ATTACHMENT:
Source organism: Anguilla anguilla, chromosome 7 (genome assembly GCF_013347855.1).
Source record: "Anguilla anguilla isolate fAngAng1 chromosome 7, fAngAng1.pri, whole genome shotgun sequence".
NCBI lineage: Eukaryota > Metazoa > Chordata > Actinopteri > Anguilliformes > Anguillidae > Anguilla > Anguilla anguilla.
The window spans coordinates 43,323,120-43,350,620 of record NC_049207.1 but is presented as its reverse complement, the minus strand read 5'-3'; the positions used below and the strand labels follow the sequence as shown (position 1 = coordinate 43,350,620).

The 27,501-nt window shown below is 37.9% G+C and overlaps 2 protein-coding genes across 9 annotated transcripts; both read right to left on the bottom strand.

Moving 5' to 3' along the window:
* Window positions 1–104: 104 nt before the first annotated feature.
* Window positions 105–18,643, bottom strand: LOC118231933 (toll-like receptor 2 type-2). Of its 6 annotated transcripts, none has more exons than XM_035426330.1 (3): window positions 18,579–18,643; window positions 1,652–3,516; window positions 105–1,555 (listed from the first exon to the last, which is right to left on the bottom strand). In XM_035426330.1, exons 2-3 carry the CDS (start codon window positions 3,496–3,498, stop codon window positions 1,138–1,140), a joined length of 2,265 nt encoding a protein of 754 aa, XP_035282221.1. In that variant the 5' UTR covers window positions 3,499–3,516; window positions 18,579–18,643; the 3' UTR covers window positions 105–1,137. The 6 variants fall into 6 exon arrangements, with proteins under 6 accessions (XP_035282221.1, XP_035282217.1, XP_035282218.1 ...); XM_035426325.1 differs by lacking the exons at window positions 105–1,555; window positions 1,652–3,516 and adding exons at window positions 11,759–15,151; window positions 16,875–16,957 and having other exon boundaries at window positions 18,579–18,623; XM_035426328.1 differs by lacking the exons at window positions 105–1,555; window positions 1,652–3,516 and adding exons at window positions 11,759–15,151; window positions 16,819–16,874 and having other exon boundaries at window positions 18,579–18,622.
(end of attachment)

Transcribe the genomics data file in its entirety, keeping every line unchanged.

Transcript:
Source organism: Anguilla anguilla, chromosome 7 (genome assembly GCF_013347855.1).
Source record: "Anguilla anguilla isolate fAngAng1 chromosome 7, fAngAng1.pri, whole genome shotgun sequence".
NCBI lineage: Eukaryota > Metazoa > Chordata > Actinopteri > Anguilliformes > Anguillidae > Anguilla > Anguilla anguilla.
The window spans coordinates 43,323,120-43,350,620 of record NC_049207.1 but is presented as its reverse complement, the minus strand read 5'-3'; the positions used below and the strand labels follow the sequence as shown (position 1 = coordinate 43,350,620).

The 27,501-nt window shown below is 37.9% G+C and overlaps 2 protein-coding genes across 9 annotated transcripts; both read right to left on the bottom strand.

Moving 5' to 3' along the window:
* Window positions 1–104: 104 nt before the first annotated feature.
* Window positions 105–18,643, bottom strand: LOC118231933 (toll-like receptor 2 type-2). Of its 6 annotated transcripts, none has more exons than XM_035426330.1 (3): window positions 18,579–18,643; window positions 1,652–3,516; window positions 105–1,555 (listed from the first exon to the last, which is right to left on the bottom strand). In XM_035426330.1, exons 2-3 carry the CDS (start codon window positions 3,496–3,498, stop codon window positions 1,138–1,140), a joined length of 2,265 nt encoding a protein of 754 aa, XP_035282221.1. In that variant the 5' UTR covers window positions 3,499–3,516; window positions 18,579–18,643; the 3' UTR covers window positions 105–1,137. The 6 variants fall into 6 exon arrangements, with proteins under 6 accessions (XP_035282221.1, XP_035282217.1, XP_035282218.1 ...); XM_035426325.1 differs by lacking the exons at window positions 105–1,555; window positions 1,652–3,516 and adding exons at window positions 11,759–15,151; window positions 16,875–16,957 and having other exon boundaries at window positions 18,579–18,623; XM_035426328.1 differs by lacking the exons at window positions 105–1,555; window positions 1,652–3,516 and adding exons at window positions 11,759–15,151; window positions 16,819–16,874 and having other exon boundaries at window positions 18,579–18,622.